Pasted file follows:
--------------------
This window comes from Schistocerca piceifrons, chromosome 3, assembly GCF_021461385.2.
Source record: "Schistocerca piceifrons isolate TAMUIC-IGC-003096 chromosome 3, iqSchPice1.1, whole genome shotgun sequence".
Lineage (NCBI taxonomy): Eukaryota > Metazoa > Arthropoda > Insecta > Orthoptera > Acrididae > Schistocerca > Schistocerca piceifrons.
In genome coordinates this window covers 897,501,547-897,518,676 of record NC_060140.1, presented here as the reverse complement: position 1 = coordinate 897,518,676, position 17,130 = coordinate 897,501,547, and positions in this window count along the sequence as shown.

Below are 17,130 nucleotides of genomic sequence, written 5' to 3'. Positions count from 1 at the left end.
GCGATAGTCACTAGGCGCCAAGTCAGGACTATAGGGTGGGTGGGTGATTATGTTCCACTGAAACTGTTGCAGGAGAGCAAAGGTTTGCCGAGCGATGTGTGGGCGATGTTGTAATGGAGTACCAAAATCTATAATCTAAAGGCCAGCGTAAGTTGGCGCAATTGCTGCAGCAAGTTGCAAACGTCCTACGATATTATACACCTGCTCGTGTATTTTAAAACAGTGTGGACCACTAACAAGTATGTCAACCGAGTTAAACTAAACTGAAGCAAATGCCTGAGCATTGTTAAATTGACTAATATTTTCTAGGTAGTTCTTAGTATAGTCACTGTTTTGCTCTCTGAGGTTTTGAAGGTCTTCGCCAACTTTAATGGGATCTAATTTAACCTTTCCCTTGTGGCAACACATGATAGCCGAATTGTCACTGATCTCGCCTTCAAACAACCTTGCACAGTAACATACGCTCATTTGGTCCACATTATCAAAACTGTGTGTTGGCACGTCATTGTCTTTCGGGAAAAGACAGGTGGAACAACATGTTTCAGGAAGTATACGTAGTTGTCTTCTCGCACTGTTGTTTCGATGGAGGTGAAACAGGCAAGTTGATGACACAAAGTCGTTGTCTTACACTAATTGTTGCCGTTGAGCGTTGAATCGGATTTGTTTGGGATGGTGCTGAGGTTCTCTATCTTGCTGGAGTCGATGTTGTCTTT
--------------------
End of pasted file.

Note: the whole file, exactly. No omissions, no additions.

This window comes from Schistocerca piceifrons, chromosome 3, assembly GCF_021461385.2.
Source record: "Schistocerca piceifrons isolate TAMUIC-IGC-003096 chromosome 3, iqSchPice1.1, whole genome shotgun sequence".
Lineage (NCBI taxonomy): Eukaryota > Metazoa > Arthropoda > Insecta > Orthoptera > Acrididae > Schistocerca > Schistocerca piceifrons.
In genome coordinates this window covers 897,501,547-897,518,676 of record NC_060140.1, presented here as the reverse complement: position 1 = coordinate 897,518,676, position 17,130 = coordinate 897,501,547, and positions in this window count along the sequence as shown.

Below are 17,130 nucleotides of genomic sequence, written 5' to 3'. Positions count from 1 at the left end.
GCGATAGTCACTAGGCGCCAAGTCAGGACTATAGGGTGGGTGGGTGATTATGTTCCACTGAAACTGTTGCAGGAGAGCAAAGGTTTGCCGAGCGATGTGTGGGCGATGTTGTAATGGAGTACCAAAATCTATAATCTAAAGGCCAGCGTAAGTTGGCGCAATTGCTGCAGCAAGTTGCAAACGTCCTACGATATTATACACCTGCTCGTGTATTTTAAAACAGTGTGGACCACTAACAAGTATGTCAACCGAGTTAAACTAAACTGAAGCAAATGCCTGAGCATTGTTAAATTGACTAATATTTTCTAGGTAGTTCTTAGTATAGTCACTGTTTTGCTCTCTGAGGTTTTGAAGGTCTTCGCCAACTTTAATGGGATCTAATTTAACCTTTCCCTTGTGGCAACACATGATAGCCGAATTGTCACTGATCTCGCCTTCAAACAACCTTGCACAGTAACATACGCTCATTTGGTCCACATTATCAAAACTGTGTGTTGGCACGTCATTGTCTTTCGGGAAAAGACAGGTGGAACAACATGTTTCAGGAAGTATACGTAGTTGTCTTCTCGCACTGTTGTTTCGATGGAGGTGAAACAGGCAAGTTGATGACACAAAGTCGTTGTCTTACACTAATTGTTGCCGTTGAGCGTTGAATCGGATTTGTTTGGGATGGTGCTGAGGTTCTCTATCTTGCTGGAGTCGATGTTGTCTTT